Online experience  |  8-min read  |  July 28, 2022
Focus Area—Education & Skills

Man smiling outside
Strengthening Social and Emotional Skills in Adults: The Learning Experience at Canadian Colleges

We know that social and emotional skills (SES)—such as communication, collaboration, and leadership—are critical for life success. Yet the bulk of programs that teach SES end after high school. We continue developing SES in adulthood—through informal experiences like employment, co-ops, volunteering, extracurriculars, and caregiving, as well as formal instruction. These skills are important. So how are post-secondary institutions teaching them?

Online experience  |  8-min read  |  April 13, 2022
Focus Area—Education & Skills

Man looking up
Bridging the Gap Between Identity and Social and Emotional Skills

According to previous work by The Conference Board of Canada, the changing nature of work is increasing the demand not only for technical skills, but also for social and emotional skills (SES). SES are associated with employability and include skills like leadership, cultural competence, active listening, problem-solving, resiliency, collaboration, and communication.

Issue briefing  |  9-min read  |  April 13, 2022
Focus Area—Education & Skills

Finding Value: Identifying and Assessing Social and Emotional Skills in the Tourism and Hospitality Industry

The COVID-19 pandemic has negatively impacted the tourism and hospitality (T&H) sector, leading to business closures and employee layoffs. Traditionally, the T&H sector attracts young Canadians with little to no work experience. Yet young T&H workers who have no work experience outside of the sector have been severely impacted by layoffs.

Impact paper  |  15-min read  |  September 21, 2021
Focus Area—Education & Skills

Waitres looking at a tablet
Searching for Strengths: Gaps and Opportunities for Social and Emotional Skills Development in the Tourism and Hospitality Sector

The tourism and hospitality (T&H) sector was hit especially hard by the pandemic. The International Monetary Fund reported that the industry “will continue to struggle until people feel safe to travel en masse again.” Helping displaced workers in the sector find new and meaningful employment is crucial to both the people who have been directly affected and the broader economic recovery.

Issue briefing  |  15-min read  |  September 21, 2021
Focus Area—Education & Skills

Social and Emotional Skills Are Top of Mind Across Canada

When we asked people across Canada to identify the most important skills for career success, they overwhelmingly identified social and emotional skills (SES), like communication, critical thinking, and interpersonal skills, along with leadership and adaptability.

Summary for executives  |  4-min read  |  January 25, 2021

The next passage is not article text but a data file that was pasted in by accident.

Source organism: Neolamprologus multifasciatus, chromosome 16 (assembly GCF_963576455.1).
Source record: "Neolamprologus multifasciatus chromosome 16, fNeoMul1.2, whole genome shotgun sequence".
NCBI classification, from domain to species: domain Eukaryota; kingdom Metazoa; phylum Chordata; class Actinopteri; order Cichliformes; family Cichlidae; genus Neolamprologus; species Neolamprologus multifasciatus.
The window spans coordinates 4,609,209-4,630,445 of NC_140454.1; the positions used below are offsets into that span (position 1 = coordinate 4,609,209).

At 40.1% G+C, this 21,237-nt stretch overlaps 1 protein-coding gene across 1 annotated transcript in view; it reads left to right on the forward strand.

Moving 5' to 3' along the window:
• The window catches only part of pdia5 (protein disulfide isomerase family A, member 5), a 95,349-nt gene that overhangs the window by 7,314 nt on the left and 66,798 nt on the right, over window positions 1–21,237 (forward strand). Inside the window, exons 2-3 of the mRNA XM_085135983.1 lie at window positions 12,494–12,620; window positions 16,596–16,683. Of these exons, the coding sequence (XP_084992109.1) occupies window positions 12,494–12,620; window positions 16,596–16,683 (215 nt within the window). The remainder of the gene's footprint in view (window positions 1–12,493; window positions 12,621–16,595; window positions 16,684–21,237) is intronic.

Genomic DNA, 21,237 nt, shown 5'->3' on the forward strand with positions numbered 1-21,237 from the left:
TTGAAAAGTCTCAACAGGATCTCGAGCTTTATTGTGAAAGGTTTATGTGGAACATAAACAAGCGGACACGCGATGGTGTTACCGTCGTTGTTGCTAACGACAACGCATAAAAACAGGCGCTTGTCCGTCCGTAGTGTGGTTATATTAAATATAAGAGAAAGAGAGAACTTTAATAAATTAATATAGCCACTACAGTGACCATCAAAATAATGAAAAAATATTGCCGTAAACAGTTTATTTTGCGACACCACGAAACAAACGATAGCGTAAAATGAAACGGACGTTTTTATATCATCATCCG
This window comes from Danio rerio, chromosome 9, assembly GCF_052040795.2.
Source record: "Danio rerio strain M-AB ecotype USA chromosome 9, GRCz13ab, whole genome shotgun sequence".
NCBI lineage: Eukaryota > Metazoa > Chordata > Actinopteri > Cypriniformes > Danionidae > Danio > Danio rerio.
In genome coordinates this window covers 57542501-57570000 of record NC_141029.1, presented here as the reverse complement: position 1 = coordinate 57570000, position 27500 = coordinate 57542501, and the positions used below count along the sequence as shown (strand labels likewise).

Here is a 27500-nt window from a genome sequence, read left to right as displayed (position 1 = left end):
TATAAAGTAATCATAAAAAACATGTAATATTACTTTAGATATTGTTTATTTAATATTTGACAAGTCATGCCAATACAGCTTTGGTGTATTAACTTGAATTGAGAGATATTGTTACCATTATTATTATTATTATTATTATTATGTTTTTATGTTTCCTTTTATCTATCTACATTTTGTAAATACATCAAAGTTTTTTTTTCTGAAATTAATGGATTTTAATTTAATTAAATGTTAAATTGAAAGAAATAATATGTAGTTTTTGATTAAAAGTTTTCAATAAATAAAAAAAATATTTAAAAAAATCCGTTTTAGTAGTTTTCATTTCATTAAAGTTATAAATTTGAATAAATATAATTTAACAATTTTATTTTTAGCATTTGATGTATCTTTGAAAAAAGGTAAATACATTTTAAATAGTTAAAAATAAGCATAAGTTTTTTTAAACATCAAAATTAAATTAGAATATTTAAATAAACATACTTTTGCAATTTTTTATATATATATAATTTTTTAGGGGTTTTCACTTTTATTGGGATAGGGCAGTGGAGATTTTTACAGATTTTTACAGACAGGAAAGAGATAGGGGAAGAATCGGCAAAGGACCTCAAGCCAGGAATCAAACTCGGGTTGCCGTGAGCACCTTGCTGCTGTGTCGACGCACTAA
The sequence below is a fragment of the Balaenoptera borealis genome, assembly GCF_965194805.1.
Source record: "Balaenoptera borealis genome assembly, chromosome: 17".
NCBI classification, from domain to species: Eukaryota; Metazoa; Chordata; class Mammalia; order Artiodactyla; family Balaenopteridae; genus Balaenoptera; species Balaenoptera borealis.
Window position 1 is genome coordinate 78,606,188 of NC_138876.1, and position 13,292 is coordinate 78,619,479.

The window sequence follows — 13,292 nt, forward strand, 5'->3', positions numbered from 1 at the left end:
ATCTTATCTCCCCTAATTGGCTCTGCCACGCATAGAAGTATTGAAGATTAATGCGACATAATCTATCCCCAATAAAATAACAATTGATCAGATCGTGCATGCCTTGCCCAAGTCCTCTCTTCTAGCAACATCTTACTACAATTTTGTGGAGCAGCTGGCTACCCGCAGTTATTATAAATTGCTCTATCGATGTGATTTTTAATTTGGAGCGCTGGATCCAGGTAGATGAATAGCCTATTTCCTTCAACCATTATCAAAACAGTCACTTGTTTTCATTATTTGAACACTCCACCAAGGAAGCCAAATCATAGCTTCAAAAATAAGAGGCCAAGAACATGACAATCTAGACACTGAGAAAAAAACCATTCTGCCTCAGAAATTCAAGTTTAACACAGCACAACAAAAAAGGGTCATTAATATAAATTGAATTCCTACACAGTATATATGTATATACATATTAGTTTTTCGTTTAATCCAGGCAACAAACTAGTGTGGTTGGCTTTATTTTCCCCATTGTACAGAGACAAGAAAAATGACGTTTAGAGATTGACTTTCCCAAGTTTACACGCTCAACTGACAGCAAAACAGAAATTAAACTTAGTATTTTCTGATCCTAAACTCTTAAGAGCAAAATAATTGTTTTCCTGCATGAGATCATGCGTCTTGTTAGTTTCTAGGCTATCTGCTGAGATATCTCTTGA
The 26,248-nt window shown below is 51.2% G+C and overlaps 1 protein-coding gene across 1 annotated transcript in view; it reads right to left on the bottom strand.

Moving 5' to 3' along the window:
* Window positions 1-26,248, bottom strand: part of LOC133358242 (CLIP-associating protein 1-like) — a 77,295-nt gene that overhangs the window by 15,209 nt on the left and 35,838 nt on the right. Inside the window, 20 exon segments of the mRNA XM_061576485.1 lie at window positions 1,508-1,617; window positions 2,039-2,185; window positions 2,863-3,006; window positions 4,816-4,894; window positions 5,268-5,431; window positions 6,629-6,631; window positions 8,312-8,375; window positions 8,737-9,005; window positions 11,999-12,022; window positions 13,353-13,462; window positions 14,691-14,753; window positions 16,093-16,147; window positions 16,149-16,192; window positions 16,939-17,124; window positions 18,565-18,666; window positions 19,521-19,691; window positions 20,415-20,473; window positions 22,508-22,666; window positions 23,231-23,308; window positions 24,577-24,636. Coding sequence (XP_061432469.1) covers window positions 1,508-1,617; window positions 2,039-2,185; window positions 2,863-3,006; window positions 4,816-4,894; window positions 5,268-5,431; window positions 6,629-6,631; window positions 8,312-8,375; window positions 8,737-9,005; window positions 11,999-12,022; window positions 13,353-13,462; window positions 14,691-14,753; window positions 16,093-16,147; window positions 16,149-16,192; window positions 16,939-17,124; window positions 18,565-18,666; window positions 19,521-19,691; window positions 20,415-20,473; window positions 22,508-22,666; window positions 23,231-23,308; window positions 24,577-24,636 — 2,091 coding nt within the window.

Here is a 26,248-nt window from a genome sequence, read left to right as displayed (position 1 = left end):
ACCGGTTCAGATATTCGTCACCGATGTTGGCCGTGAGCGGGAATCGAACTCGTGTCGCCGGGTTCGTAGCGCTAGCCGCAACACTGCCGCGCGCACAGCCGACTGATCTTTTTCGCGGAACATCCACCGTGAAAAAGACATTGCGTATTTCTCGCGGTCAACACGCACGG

Focus area—Education & Skills

What Are Canadian Post-Secondary Institutions Saying and Doing?

Beyond what institutions are saying, we also wanted to understand what they are doing to develop student SES. Post-secondary activities that promote SES development fall into two categories: extra-curricular or embedded within programs and curricula. We scanned PSI program and departmental websites to find examples from across Canada.

Issue briefing  |  15-min read  |  January 21, 2021
Focus area—Education & Skills

Measuring Social and Emotional Skills

The demand for social and emotional skills (SES) is growing. But few reliable tools are available to measure SES in adolescents and adults, and it can be difficult to figure out which existing tools are best. Also, there’s little consensus among researchers and practitioners on how to best define and measure SES.

Online experience  |  8-min read  |  November 10, 2020
Focus area—Education & Skills

The Future is Social and Emotional: Summary for Executives

More and more, employers require new hires who possess not only specialized knowledge and technical skills, but also social and emotional or “human” skills.

Summary for executives  |  4-min read  |  April 29, 2020
Focus area—Education & Skills

The Future Is Social and Emotional: Evolving Skills Needs in the 21st Century

Demand for skilled employees is not new, but the skills considered “in demand” have evolved. While developing skills is a life long endeavour, the skills that Canadians learn through post-secondary training are key to workplace success. But demand for social and emotional skills (SES) is growing. Are we doing enough to prepare Canadians for the evolving workplace?

Online experience  |  8-min read  |  April 8, 2020
Focus area—Education & Skills

The Future Is Social and Emotional: Evolving Skills Needs in the 21st Century

The most in-demand skills for today’s and tomorrow’s labour market aren’t technical—they’re social and emotional. Academic research and industry surveys on skills needs indicate that social and emotional skills (SES), or human skills, are critical for employability and career success. But are Canada’s education and training systems doing enough to prepare students for work?

Impact paper  |  38-min read  |  March 31, 2020
Focus area—Education & Skills